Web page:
Responding to heightened fears about car crashes on State Route 154, officers with the California Highway Patrol (CHP) scheduled a press conference event on Thursday to raise awareness about traffic safety. CHP records reveal that in 2015 there were 12 percent more traffic collisions with 23 percent more injuries than the five-year average. The number of DUI collisions — nine — stayed the same. From 2006-2014, there were one to two fatalities each year, CHP records state. Last year, there were three.
Safety advocate Mary Beth Kerr explained the stats are hard to decipher, as a lag time exists between incident and report. For instance, two recent high profile crashes — one fatality involving a donkey cart and the other a Chumash Casino bus — have not been tallied in recent reports, she said. “It’s confusing to people,” she added. Kerr started the Facebook group Santa Ynez Valley Lives Matter, which now functions in part as an avenue to call out speeding or reckless drivers — “Hey Dork in the aqua PT Cruiser,” one post read. Advocates also made signs that read, “Not One More on the 154.”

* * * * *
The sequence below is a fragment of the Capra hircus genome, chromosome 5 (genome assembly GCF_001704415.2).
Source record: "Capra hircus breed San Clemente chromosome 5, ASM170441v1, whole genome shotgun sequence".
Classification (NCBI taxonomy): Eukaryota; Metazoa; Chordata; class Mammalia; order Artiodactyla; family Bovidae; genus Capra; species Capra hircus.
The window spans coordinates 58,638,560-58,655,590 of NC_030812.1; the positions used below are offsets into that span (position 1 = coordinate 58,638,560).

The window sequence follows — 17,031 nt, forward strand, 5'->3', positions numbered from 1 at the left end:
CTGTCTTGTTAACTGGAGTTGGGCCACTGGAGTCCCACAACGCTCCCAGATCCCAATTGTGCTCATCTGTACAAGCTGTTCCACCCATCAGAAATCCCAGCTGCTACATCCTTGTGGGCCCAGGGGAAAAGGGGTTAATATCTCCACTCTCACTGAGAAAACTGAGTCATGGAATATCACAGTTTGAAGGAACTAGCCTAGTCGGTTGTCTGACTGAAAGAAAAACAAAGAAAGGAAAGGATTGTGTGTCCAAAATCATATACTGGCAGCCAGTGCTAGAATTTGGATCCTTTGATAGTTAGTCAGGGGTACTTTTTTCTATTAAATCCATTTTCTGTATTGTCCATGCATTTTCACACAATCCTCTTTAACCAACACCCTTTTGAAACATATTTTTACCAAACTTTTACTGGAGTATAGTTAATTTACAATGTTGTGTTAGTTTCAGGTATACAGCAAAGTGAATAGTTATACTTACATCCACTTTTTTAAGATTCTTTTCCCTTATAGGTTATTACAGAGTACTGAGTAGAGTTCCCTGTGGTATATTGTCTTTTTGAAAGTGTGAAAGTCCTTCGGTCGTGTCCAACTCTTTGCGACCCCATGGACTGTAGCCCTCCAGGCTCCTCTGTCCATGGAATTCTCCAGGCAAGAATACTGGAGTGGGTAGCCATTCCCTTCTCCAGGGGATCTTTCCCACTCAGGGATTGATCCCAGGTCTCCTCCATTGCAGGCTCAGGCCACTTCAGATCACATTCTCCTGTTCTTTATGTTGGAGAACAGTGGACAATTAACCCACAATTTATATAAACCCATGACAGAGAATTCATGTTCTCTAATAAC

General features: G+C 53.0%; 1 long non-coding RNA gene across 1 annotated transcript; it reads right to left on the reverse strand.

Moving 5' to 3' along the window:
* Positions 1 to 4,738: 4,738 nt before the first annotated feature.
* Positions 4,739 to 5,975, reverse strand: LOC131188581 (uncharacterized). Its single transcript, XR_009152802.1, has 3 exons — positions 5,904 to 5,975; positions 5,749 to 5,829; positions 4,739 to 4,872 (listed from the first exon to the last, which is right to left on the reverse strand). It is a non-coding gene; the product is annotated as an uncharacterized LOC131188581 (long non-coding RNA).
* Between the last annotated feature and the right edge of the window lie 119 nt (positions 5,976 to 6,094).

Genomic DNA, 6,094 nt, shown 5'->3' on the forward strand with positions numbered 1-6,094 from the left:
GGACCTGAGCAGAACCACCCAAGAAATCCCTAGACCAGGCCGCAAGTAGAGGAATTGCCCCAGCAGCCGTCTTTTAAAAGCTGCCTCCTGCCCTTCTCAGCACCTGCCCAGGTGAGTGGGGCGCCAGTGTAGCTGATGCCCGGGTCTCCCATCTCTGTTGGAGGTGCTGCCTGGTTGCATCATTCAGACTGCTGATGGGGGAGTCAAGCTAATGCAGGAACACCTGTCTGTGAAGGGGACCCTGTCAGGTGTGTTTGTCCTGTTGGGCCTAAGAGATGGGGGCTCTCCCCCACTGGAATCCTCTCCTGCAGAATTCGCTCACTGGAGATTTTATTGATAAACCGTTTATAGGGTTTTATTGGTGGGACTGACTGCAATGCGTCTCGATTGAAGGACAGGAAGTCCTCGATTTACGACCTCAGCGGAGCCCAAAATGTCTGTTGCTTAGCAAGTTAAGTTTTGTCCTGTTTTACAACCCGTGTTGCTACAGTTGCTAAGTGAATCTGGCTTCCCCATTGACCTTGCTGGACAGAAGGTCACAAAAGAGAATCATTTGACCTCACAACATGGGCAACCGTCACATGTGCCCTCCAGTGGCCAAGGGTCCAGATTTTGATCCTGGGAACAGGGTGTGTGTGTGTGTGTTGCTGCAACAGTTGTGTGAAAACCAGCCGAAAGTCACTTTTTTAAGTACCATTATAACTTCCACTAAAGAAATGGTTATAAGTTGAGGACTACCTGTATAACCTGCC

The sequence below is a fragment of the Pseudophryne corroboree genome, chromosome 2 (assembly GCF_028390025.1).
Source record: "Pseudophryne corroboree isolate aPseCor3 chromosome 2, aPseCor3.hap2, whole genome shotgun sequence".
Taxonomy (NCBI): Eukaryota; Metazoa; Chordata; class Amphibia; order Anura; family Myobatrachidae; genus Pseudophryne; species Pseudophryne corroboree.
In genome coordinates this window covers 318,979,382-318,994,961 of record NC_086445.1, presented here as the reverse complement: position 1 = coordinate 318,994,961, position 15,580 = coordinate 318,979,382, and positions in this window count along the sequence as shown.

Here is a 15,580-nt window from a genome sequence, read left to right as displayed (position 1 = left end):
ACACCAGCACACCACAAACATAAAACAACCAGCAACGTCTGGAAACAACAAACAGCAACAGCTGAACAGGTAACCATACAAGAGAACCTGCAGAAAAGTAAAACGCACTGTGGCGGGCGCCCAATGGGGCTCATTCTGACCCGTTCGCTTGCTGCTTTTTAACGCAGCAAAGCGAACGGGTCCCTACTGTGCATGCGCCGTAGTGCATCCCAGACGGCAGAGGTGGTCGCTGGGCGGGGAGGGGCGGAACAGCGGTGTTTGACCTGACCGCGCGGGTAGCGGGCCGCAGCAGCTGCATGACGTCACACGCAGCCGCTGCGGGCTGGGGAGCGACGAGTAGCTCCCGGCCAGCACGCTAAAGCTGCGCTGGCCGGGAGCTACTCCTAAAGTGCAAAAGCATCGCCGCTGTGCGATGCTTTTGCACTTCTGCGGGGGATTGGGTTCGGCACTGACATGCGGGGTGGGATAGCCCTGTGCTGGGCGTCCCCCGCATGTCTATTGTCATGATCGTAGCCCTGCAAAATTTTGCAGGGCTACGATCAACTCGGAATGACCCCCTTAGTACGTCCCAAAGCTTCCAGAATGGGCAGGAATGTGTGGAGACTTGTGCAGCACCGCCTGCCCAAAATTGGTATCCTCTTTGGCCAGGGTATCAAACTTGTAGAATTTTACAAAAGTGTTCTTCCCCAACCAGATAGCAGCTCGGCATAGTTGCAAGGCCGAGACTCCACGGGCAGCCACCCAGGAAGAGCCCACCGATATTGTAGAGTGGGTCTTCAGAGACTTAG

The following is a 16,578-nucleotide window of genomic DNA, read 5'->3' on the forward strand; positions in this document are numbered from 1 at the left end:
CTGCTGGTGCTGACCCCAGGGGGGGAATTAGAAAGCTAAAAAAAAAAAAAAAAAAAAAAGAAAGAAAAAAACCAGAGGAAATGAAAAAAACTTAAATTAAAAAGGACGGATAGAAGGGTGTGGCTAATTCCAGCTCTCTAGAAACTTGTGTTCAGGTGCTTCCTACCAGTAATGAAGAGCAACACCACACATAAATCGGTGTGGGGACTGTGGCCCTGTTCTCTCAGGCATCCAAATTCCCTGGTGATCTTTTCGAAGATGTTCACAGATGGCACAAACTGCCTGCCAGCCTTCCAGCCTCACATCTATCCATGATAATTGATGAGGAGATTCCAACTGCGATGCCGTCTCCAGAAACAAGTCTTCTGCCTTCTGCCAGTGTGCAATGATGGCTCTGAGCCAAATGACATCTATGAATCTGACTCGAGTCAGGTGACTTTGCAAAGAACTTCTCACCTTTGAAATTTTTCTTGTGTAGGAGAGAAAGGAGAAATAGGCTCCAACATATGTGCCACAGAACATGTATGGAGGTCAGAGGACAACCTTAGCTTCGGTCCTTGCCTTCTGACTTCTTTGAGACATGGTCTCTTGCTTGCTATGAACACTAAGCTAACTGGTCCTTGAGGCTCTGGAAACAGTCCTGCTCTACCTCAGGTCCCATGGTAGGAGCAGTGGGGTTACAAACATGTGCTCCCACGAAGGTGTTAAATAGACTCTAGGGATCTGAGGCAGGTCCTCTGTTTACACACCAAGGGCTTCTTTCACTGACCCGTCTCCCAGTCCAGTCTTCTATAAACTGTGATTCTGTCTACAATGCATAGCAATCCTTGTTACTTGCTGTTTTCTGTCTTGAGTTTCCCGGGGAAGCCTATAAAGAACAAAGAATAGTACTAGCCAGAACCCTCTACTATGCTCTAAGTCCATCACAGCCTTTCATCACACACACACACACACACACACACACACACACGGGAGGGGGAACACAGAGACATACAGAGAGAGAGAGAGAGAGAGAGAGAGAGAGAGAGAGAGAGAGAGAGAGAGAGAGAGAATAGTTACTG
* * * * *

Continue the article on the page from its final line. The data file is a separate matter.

“It’s not just the 154,” Kerr added. “It’s parts of the 246. There’s lots of bad driving.” Last October, the CHP received a grant to beef up its patrol time in the area. In the first quarter, from October to February, state highway patrol officers used the funds to clock an additional 406 hours. They issued 515 citations, gave 74 verbal warnings, completed 26 field sobriety tests, made seven DUI arrests, and impounded eight vehicles between Santa Barbara and Buellton.
“The 154 is not unsafe,” CHP Officer Jonathan Gutierrez said. “It’s the drivers who are driving in an unsafe manner. Ninety-nine percent of the time it’s someone who is making a mistake.” Gutierrez added when people are texting and driving, they aren’t looking at the road for an average of 4.6 seconds, which, for a person driving 65 miles per hour, translates to the distance of a football field.